Such a lovely room

Such a lovely room

Thursday, September 12, 2013

STUFF 2013 ontology

Given my current touring schedule, it will be some time before I am in a pulpit again.  Thus, it seemed a good opportunity to reprint a few pieces I've written for various publications over the past couple years.  What follows is an essay on the topic of "Ontology," written for the Spring 2013 Issue of Immerse Journal.  If I understood the lengthy contract correctly, I do have permission to reprint my own words.  :-)

On Ontology -- Fr. George Baum

So, I know the word “ontology” has a long history in philosophy classrooms and so forth, but in my little neck of the woods, as an Episcopal priest, it is generally connected to Ordination.  And there, the connection has to do with “ontological change.”  My classmates and I always kind of had a knowing wink when we used the phrase, “ontological change,” because even though everyone always assured us that this is what happens when a Bishop lays hands on you, well . . . come on, right?  I mean, can my actual essence be changed because some person in a pointy hat and lovely chasuble holds his or her hands over my head?  Really?

Well, three years in, I find myself saying, “Yep.  That’s exactly what happened.”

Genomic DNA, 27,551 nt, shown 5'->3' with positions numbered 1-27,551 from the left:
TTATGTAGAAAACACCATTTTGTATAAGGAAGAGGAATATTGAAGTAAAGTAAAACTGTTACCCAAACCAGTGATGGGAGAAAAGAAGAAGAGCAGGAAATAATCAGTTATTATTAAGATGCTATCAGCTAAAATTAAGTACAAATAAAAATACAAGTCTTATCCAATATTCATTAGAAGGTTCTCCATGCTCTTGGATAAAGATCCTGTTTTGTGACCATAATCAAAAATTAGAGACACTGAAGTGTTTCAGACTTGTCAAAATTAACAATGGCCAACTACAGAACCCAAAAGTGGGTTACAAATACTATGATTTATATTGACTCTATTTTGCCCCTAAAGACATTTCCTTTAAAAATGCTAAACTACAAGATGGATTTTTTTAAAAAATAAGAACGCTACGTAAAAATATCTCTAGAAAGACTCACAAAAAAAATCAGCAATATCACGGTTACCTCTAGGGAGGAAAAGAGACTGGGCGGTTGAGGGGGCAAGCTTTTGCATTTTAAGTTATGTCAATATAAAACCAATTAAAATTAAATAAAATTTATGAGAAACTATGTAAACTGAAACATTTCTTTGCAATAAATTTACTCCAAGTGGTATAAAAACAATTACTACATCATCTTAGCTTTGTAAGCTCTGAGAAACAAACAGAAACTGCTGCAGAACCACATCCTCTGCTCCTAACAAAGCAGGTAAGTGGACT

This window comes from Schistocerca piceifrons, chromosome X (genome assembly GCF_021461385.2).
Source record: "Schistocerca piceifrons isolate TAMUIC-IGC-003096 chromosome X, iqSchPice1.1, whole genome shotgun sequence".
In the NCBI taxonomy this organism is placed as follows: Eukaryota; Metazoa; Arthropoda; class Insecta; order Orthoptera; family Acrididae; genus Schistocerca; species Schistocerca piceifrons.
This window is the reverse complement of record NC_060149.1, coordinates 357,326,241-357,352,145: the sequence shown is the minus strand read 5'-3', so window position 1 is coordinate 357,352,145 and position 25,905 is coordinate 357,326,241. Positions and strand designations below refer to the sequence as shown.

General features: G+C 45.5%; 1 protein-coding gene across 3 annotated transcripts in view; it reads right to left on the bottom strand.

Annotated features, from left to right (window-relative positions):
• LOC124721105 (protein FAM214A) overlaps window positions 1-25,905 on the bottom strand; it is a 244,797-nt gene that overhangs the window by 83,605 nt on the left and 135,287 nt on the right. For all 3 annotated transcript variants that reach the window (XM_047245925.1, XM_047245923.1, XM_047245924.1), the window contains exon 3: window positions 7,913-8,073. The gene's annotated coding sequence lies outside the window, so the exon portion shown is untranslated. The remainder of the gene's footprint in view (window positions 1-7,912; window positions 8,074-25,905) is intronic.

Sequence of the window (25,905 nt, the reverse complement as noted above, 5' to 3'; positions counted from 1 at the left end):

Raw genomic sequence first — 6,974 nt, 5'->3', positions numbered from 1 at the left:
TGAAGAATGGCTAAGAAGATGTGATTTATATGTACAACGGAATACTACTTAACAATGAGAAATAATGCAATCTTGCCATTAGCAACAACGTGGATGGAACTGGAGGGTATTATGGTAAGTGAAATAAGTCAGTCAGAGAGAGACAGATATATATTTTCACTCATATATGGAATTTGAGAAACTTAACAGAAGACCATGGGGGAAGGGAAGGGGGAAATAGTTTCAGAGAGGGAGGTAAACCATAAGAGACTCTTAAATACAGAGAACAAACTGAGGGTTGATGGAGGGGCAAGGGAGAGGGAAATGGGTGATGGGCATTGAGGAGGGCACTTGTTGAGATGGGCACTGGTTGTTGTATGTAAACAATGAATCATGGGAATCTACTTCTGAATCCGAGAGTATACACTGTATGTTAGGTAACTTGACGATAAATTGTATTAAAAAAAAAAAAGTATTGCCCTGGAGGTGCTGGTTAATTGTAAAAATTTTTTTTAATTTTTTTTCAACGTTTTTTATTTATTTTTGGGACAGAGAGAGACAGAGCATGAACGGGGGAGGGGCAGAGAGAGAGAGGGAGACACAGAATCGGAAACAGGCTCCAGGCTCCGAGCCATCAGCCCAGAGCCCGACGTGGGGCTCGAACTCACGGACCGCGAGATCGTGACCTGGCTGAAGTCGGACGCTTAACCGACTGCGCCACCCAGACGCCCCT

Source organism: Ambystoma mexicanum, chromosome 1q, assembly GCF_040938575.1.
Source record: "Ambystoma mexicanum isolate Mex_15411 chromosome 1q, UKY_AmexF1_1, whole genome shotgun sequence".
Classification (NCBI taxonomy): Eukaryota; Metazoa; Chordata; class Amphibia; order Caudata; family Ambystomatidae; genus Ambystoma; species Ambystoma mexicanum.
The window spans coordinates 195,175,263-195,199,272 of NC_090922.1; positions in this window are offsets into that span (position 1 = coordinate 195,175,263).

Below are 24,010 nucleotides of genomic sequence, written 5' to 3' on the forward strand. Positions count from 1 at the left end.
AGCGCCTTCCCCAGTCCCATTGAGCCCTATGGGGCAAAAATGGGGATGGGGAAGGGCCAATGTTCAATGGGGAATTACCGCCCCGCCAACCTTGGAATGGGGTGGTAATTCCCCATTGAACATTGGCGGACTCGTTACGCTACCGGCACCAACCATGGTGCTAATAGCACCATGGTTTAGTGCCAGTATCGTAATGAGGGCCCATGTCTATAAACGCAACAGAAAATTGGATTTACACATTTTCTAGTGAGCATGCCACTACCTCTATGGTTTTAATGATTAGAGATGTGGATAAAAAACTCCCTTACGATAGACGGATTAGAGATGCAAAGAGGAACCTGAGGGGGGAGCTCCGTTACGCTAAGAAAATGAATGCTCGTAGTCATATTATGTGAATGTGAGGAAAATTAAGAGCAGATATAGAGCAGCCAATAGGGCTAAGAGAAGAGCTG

But let me back up a minute . . . When I was in seminary in New York, it used to drive my wife and me crazy when my classmates would speak of getting “a job” when they left seminary.  Having grown up Lutheran, in my case, the word they were reaching for was “call,” and “job” was certainly no synonym, in my estimation.  All that talk of looking for jobs made me question their call, to be honest.  Lay people looked for jobs; priests looked for calls.  But, oh, silly, silly me . . .

One cold December day three years ago, I lay on the cold stone floor of a cathedral, awaiting my ontological change, and wondering if I would actually feel such a thing taking place.  Face-down, my fellow deacon friend and I lay there listening to the Litany of the Saints, growing increasingly uncomfortable as I thought of all the friends and relatives who would view this moment as insane and incomprehensible.  What was this 45 year old musician doing with his life?  Throwing it all away to chase after some call to a parish that might or might not work out?  And especially throwing it away without actually having a call to a parish at the time?

Ah, and there’s the distinction!  Because as it turned out, the call was to the priesthood.  The parish really was the job.  I was changed on that December morning, though I felt exactly the same as when I processed into the sanctuary--albeit, a little colder after the floor thing.  Because on that day, God set me aside, for some reason; on that day, God changed me into something else; on that day, God declared me to be a priest in Christ’s Church, and I was changed forever.

And then we move the clock forward three years, and my contract as Priest in Charge comes to an end.  Turns out, it really was a job, for a person who was called to the priesthood.  I am still a priest, certainly, but I am a priest without a job.  Even if I never stand behind an altar again in my life, I am still a priest.  I have forever been set aside for a specific purpose: the priesthood.